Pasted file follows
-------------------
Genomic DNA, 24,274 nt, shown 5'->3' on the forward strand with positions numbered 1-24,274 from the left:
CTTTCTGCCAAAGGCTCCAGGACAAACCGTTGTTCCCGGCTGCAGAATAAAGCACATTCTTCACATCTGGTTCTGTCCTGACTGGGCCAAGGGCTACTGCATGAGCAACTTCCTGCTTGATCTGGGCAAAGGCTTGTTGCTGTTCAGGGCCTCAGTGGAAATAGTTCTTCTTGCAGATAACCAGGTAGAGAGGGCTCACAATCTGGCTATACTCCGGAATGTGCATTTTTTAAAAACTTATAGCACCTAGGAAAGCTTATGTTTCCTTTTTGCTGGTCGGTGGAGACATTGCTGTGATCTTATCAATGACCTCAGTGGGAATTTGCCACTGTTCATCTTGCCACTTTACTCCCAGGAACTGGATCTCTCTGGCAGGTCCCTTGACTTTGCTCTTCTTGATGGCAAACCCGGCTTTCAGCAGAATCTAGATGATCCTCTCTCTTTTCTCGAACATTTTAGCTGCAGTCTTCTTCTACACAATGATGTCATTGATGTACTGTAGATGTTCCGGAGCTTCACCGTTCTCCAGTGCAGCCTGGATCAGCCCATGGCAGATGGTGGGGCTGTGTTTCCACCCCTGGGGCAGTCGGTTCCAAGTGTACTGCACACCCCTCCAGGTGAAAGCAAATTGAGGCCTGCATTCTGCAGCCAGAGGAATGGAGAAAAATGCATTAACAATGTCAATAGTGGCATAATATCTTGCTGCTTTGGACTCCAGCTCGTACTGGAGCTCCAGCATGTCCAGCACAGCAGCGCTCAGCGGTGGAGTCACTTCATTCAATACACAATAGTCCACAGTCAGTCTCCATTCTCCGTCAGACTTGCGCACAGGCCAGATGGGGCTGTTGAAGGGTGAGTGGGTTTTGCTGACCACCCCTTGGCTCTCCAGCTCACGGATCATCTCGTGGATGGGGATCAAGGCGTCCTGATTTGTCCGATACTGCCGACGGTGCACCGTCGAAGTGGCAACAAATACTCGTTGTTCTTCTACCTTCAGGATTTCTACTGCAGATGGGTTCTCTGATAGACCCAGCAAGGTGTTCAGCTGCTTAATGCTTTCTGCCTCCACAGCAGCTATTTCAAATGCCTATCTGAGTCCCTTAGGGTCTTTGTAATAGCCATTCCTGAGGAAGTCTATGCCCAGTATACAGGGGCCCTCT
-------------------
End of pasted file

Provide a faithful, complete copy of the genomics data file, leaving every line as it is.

Genomic DNA, 24,274 nt, shown 5'->3' on the forward strand with positions numbered 1-24,274 from the left:
CTTTCTGCCAAAGGCTCCAGGACAAACCGTTGTTCCCGGCTGCAGAATAAAGCACATTCTTCACATCTGGTTCTGTCCTGACTGGGCCAAGGGCTACTGCATGAGCAACTTCCTGCTTGATCTGGGCAAAGGCTTGTTGCTGTTCAGGGCCTCAGTGGAAATAGTTCTTCTTGCAGATAACCAGGTAGAGAGGGCTCACAATCTGGCTATACTCCGGAATGTGCATTTTTTAAAAACTTATAGCACCTAGGAAAGCTTATGTTTCCTTTTTGCTGGTCGGTGGAGACATTGCTGTGATCTTATCAATGACCTCAGTGGGAATTTGCCACTGTTCATCTTGCCACTTTACTCCCAGGAACTGGATCTCTCTGGCAGGTCCCTTGACTTTGCTCTTCTTGATGGCAAACCCGGCTTTCAGCAGAATCTAGATGATCCTCTCTCTTTTCTCGAACATTTTAGCTGCAGTCTTCTTCTACACAATGATGTCATTGATGTACTGTAGATGTTCCGGAGCTTCACCGTTCTCCAGTGCAGCCTGGATCAGCCCATGGCAGATGGTGGGGCTGTGTTTCCACCCCTGGGGCAGTCGGTTCCAAGTGTACTGCACACCCCTCCAGGTGAAAGCAAATTGAGGCCTGCATTCTGCAGCCAGAGGAATGGAGAAAAATGCATTAACAATGTCAATAGTGGCATAATATCTTGCTGCTTTGGACTCCAGCTCGTACTGGAGCTCCAGCATGTCCAGCACAGCAGCGCTCAGCGGTGGAGTCACTTCATTCAATACACAATAGTCCACAGTCAGTCTCCATTCTCCGTCAGACTTGCGCACAGGCCAGATGGGGCTGTTGAAGGGTGAGTGGGTTTTGCTGACCACCCCTTGGCTCTCCAGCTCACGGATCATCTCGTGGATGGGGATCAAGGCGTCCTGATTTGTCCGATACTGCCGACGGTGCACCGTCGAAGTGGCAACAAATACTCGTTGTTCTTCTACCTTCAGGATTTCTACTGCAGATGGGTTCTCTGATAGACCCAGCAAGGTGTTCAGCTGCTTAATGCTTTCTGCCTCCACAGCAGCTATTTCAAATGCCTATCTGAGTCCCTTAGGGTCTTTGTAATAGCCATTCCTGAGGAAGTCTATGCCCAGTATACAGGGGCCCTCT